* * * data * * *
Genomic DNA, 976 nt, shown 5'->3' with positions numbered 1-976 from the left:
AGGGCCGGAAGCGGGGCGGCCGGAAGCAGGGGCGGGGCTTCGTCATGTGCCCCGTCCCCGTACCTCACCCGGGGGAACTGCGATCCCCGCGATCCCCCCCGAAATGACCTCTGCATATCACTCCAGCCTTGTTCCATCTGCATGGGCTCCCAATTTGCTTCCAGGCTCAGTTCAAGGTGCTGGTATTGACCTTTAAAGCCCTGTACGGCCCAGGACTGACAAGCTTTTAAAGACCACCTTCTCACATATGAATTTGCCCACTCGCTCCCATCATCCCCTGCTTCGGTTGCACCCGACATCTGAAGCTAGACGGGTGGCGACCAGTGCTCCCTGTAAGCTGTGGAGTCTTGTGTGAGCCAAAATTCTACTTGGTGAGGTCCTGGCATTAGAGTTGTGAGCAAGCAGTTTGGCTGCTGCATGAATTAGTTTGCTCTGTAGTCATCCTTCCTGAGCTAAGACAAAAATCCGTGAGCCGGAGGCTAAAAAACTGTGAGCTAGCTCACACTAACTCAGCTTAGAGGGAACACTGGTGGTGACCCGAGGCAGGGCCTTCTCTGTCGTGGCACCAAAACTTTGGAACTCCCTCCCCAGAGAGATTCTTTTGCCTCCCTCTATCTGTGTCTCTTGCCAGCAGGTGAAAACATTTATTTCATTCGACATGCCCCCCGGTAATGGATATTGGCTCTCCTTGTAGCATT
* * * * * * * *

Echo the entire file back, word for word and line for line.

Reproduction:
Genomic DNA, 976 nt, shown 5'->3' with positions numbered 1-976 from the left:
AGGGCCGGAAGCGGGGCGGCCGGAAGCAGGGGCGGGGCTTCGTCATGTGCCCCGTCCCCGTACCTCACCCGGGGGAACTGCGATCCCCGCGATCCCCCCCGAAATGACCTCTGCATATCACTCCAGCCTTGTTCCATCTGCATGGGCTCCCAATTTGCTTCCAGGCTCAGTTCAAGGTGCTGGTATTGACCTTTAAAGCCCTGTACGGCCCAGGACTGACAAGCTTTTAAAGACCACCTTCTCACATATGAATTTGCCCACTCGCTCCCATCATCCCCTGCTTCGGTTGCACCCGACATCTGAAGCTAGACGGGTGGCGACCAGTGCTCCCTGTAAGCTGTGGAGTCTTGTGTGAGCCAAAATTCTACTTGGTGAGGTCCTGGCATTAGAGTTGTGAGCAAGCAGTTTGGCTGCTGCATGAATTAGTTTGCTCTGTAGTCATCCTTCCTGAGCTAAGACAAAAATCCGTGAGCCGGAGGCTAAAAAACTGTGAGCTAGCTCACACTAACTCAGCTTAGAGGGAACACTGGTGGTGACCCGAGGCAGGGCCTTCTCTGTCGTGGCACCAAAACTTTGGAACTCCCTCCCCAGAGAGATTCTTTTGCCTCCCTCTATCTGTGTCTCTTGCCAGCAGGTGAAAACATTTATTTCATTCGACATGCCCCCCGGTAATGGATATTGGCTCTCCTTGTAGCATT